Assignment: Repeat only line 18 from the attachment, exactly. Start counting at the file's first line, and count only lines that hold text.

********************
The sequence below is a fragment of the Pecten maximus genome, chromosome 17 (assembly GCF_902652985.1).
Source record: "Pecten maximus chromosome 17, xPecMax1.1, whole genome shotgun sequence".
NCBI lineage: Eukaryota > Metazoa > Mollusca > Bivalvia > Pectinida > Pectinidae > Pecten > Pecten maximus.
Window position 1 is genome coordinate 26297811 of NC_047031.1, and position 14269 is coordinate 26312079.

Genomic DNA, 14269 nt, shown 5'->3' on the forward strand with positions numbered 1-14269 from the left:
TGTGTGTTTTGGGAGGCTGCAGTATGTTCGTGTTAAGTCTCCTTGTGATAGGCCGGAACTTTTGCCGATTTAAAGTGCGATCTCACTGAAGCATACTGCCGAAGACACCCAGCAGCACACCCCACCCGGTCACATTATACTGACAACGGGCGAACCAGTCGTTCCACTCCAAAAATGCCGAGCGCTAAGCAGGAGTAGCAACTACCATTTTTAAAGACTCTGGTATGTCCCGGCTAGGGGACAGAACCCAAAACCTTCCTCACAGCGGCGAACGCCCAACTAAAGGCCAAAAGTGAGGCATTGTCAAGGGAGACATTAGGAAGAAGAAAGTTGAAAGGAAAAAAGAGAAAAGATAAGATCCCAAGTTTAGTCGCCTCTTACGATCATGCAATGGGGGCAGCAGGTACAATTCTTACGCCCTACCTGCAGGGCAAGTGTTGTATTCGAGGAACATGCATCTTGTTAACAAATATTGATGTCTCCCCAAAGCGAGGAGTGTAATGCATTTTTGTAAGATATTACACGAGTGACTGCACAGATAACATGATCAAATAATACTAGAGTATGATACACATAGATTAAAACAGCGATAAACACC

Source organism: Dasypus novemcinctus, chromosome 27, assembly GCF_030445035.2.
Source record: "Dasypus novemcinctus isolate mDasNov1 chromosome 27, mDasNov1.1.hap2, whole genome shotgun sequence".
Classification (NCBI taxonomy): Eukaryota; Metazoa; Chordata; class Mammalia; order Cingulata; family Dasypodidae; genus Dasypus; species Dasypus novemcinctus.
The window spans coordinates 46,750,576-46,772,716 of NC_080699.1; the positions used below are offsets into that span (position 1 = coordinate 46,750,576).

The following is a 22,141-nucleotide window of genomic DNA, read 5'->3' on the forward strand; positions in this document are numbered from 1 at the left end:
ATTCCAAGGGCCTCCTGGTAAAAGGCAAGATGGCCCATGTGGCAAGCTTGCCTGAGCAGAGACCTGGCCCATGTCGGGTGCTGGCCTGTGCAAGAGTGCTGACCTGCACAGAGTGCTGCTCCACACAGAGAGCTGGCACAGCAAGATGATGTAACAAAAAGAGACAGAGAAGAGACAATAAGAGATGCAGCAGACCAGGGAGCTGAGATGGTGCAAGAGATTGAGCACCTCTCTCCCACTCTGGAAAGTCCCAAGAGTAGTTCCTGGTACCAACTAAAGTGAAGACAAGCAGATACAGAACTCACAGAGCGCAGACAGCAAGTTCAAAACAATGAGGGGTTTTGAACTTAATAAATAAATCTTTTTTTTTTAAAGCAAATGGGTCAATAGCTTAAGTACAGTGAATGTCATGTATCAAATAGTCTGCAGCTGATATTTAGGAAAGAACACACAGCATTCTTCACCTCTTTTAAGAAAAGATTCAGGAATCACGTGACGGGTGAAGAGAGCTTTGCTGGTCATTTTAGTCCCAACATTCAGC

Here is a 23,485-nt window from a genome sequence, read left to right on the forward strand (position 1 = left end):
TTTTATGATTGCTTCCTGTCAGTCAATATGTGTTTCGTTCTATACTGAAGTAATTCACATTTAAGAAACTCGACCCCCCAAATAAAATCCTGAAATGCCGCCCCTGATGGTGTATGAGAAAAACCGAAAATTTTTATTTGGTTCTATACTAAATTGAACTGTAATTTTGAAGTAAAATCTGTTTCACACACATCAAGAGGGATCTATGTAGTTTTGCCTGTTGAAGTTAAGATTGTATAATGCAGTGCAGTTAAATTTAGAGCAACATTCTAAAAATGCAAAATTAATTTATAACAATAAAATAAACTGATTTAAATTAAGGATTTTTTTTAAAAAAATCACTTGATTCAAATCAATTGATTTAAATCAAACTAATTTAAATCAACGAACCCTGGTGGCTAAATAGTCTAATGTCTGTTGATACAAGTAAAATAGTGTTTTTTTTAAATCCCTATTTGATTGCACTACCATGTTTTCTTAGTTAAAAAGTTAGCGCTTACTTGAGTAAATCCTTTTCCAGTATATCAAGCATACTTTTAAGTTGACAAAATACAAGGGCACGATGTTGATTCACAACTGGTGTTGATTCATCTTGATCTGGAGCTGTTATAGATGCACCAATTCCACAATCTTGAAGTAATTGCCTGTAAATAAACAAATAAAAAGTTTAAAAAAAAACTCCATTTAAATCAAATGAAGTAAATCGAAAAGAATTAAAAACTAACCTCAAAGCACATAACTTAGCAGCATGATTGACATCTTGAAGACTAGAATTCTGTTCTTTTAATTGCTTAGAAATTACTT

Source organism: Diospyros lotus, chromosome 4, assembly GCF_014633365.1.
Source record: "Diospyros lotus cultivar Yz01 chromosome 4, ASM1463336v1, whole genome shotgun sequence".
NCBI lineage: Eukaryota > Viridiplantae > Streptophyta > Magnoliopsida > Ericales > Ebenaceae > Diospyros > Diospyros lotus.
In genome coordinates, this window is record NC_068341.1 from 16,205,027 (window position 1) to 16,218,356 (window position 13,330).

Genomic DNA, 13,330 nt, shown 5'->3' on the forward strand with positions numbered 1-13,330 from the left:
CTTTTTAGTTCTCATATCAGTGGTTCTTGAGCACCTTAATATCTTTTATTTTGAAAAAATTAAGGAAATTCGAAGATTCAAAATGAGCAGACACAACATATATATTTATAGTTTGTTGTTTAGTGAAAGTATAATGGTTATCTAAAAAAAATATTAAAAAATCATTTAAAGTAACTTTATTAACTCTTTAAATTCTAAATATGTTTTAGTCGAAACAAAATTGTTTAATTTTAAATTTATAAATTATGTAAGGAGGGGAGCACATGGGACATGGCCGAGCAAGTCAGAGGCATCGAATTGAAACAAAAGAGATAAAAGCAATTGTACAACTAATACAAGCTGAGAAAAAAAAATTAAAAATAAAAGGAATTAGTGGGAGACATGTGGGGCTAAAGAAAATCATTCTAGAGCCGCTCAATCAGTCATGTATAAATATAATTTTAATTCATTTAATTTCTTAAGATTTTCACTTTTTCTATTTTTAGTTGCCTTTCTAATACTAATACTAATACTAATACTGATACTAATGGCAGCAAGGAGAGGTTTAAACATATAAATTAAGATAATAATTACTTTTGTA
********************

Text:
In genome coordinates, this window is record NC_068341.1 from 16,205,027 (window position 1) to 16,218,356 (window position 13,330).